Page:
Lessons from the private fleet sector
Fleet management is often broken up into two different sectors: private and municipal. Fleets that fall under the private umbrella often have more money, different systems for evaluating employees and unique challenges.
Even with the obvious differences, that doesn’t mean that there isn’t a thing or two that a municipal fleet can learn from a privately owned and operated fleet. In order to find applicable advice, The Municipal spoke with Steve Saltzgiver, a member of NAFA’s board of directors and a fleet consultant for Mercury Associates. He has more than 20 years of experience as a fleet manager, working for both municipal and corporate employers like Coca Cola and the state of Georgia.
“I’ve done both,” Saltzgiver said. “The biggest difference that I see in corporate versus municipal is that a corporate fleet usually pays more attention to replacing vehicles in a timely manner. That’s not necessarily always the case. I have worked for some corporate companies that drag it out, but typically corporate looks at the bottom line and they look at the return on investment.”
This usually happens because municipal fleets have fixed budgets, so even though it might be more cost effective to get something repaired or replaced immediately, the government won’t allow them to spend more money than the municipal fleet was approved for. This can lead to a fleet wasting money on repairs or having to buy used temporary replacement vehicles.
“A number of municipal fleets have a large backlog of vehicles that are under ‘need for replacement,'” Saltzgiver said. “When that happens, then you have more vehicles than you want because you have to have spares and the other vehicles are being worked on and they’re breaking down. So that means they have a bloated or a bigger fleet than is needed.”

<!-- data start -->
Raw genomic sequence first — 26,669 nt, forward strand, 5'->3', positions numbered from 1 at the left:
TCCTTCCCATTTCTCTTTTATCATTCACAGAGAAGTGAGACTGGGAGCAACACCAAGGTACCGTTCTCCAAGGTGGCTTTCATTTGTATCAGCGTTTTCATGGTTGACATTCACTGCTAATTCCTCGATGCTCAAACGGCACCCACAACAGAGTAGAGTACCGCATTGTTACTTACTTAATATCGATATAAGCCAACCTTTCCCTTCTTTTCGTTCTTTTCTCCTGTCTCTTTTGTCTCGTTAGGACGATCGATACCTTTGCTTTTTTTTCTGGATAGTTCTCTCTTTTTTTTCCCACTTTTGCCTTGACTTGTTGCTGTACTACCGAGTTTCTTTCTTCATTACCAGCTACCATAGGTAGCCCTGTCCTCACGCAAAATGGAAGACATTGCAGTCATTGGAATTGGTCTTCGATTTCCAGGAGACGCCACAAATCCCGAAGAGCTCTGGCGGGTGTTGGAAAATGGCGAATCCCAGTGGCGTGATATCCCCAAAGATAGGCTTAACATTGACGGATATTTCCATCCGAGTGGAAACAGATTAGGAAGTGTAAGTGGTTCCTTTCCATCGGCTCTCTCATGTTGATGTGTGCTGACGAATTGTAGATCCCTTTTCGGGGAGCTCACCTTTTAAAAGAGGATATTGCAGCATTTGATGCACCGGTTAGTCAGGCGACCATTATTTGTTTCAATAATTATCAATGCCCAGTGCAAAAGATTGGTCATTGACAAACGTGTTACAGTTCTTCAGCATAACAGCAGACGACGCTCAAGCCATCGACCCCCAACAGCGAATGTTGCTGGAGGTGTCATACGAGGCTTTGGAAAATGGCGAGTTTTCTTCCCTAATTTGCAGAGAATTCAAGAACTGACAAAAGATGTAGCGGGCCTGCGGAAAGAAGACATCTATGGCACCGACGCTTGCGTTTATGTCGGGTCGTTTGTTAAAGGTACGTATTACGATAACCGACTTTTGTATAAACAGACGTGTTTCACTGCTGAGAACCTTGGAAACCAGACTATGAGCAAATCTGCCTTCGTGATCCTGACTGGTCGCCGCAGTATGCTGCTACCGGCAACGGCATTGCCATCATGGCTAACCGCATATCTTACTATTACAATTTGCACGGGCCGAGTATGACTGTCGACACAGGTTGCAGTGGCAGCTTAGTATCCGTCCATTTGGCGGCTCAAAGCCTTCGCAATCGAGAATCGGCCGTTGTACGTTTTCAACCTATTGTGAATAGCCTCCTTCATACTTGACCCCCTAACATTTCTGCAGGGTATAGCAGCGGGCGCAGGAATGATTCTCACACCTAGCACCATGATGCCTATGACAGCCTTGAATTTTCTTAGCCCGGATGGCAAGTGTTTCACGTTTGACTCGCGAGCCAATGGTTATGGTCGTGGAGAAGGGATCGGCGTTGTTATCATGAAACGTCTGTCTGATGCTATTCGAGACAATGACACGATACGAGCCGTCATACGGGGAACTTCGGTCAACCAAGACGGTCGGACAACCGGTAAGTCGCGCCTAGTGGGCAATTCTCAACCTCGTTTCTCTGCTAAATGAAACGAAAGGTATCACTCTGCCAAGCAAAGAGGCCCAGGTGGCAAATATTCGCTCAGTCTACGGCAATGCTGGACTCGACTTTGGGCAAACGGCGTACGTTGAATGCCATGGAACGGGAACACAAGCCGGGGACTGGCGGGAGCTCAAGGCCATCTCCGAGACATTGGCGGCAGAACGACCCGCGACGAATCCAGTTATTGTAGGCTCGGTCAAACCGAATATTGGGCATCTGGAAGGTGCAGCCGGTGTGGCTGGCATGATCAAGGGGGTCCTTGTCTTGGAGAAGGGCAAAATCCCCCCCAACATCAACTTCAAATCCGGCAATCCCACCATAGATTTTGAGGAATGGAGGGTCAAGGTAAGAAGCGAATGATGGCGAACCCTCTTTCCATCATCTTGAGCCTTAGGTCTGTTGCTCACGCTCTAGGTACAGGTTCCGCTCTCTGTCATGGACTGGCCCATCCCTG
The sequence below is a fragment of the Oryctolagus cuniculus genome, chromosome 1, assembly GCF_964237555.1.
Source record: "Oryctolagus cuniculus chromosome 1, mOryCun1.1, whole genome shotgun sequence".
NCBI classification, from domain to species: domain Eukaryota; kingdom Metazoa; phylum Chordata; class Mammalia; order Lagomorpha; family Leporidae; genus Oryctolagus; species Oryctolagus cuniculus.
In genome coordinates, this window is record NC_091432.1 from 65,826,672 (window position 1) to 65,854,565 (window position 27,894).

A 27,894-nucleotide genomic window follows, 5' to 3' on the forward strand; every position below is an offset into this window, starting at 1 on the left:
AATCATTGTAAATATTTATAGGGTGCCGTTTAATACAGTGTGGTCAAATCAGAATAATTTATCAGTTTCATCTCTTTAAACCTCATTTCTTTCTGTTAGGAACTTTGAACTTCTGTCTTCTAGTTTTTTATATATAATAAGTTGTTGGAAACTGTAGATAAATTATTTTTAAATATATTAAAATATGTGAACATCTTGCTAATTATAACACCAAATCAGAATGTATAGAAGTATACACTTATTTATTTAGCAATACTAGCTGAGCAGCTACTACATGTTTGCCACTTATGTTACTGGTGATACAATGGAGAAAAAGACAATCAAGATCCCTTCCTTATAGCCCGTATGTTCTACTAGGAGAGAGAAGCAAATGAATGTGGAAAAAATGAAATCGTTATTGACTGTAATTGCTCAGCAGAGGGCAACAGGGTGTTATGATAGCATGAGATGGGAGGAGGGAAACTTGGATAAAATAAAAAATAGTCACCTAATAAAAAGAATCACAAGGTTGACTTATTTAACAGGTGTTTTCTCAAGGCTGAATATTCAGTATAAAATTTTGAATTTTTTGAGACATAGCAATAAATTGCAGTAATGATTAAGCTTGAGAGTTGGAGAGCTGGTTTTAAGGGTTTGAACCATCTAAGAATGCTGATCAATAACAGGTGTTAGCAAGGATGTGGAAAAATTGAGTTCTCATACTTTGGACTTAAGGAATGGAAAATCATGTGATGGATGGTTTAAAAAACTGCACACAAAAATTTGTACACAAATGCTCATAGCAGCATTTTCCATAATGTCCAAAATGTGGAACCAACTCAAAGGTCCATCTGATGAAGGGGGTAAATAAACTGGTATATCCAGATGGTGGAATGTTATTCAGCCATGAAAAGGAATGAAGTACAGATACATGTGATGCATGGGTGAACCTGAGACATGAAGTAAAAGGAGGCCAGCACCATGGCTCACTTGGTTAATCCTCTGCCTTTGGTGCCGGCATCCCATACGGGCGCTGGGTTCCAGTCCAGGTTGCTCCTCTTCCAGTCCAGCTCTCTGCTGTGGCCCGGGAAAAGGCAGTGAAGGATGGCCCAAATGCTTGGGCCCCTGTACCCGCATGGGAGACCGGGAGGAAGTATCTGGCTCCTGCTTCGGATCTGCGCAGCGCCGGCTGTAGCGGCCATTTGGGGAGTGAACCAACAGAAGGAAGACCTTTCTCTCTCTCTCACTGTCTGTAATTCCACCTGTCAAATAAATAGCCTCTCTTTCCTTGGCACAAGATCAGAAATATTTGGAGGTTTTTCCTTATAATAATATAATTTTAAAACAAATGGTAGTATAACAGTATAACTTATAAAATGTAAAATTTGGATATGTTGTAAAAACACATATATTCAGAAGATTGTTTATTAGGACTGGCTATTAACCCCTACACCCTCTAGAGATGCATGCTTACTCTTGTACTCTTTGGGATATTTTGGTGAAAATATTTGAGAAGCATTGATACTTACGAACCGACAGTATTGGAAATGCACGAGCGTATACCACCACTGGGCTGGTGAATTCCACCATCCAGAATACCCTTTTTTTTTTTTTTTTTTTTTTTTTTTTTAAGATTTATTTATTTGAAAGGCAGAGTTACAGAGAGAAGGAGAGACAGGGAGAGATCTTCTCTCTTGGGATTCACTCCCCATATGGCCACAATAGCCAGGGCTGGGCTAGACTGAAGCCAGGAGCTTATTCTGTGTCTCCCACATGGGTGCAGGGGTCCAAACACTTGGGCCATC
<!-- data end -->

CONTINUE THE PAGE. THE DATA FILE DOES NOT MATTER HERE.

To combat this problem, Saltzgiver said that municipal fleets can try to be more flexible when it comes to spending and attempt to think about long-term costs, which is easier to do when objectives and important goals are clearly defined.
“That’s another thing that corporate fleet does very well,” he said. “They have pretty set goals and objectives and metrics that you’re held accountable to as a fleet management organization. They’re routinely monitored to make sure you’re on task.”
A corporate fleet that sets clearly defined goals and is able to track how well those goals are being met will be likely to work with urgency. Saltzgiver said that it’s also much easier to manage when it’s obvious if objectives are being met or not, and those clearer goals will help make municipal fleets more efficient as well.
This trait also makes corporate fleets more cut-throat because a team is either meeting its goals or it’s not. And if it’s not, then there will be worker turnover until objectives are met — something Saltzgiver said municipal fleets are much more reluctant to do.
“In corporate, if you don’t do your job, you get fired,” he said. “It’s the way of life. They restructure all the time — even if they don’t want to tell you the restructure — and they’ll fire a whole department. In government, you’re pretty much there for life. You got to do something pretty egregious to get fired.”
While a municipal fleet will always have a more difficult time letting go of underperforming staff members, he said that one thing they can do is to use more effective employee-evaluating tools.
“I learned how to make sure people were in the right job and could contribute in the most positive way, which that’s another thing that corporate does a little bit better: evaluating their employee’s skills and their employee’s actions and behavior,” Saltzgiver said. “They actually have assessment tools that they use where it’s a lot more objective than some of the evaluation tools used in municipal government.”
One of the best assessment tools he said he used is a SAP product called SuccessFactors, which he used to rate his employees objectively.
Another way to hold a municipal employee accountable is to be transparent when it comes to costs. He said that employees are much more likely to take care of equipment if they know what the company will be charged to fix or replace it. While corporate companies could do a better job at this as well, Saltzgiver said that municipal fleets are often even more reluctant to do this.
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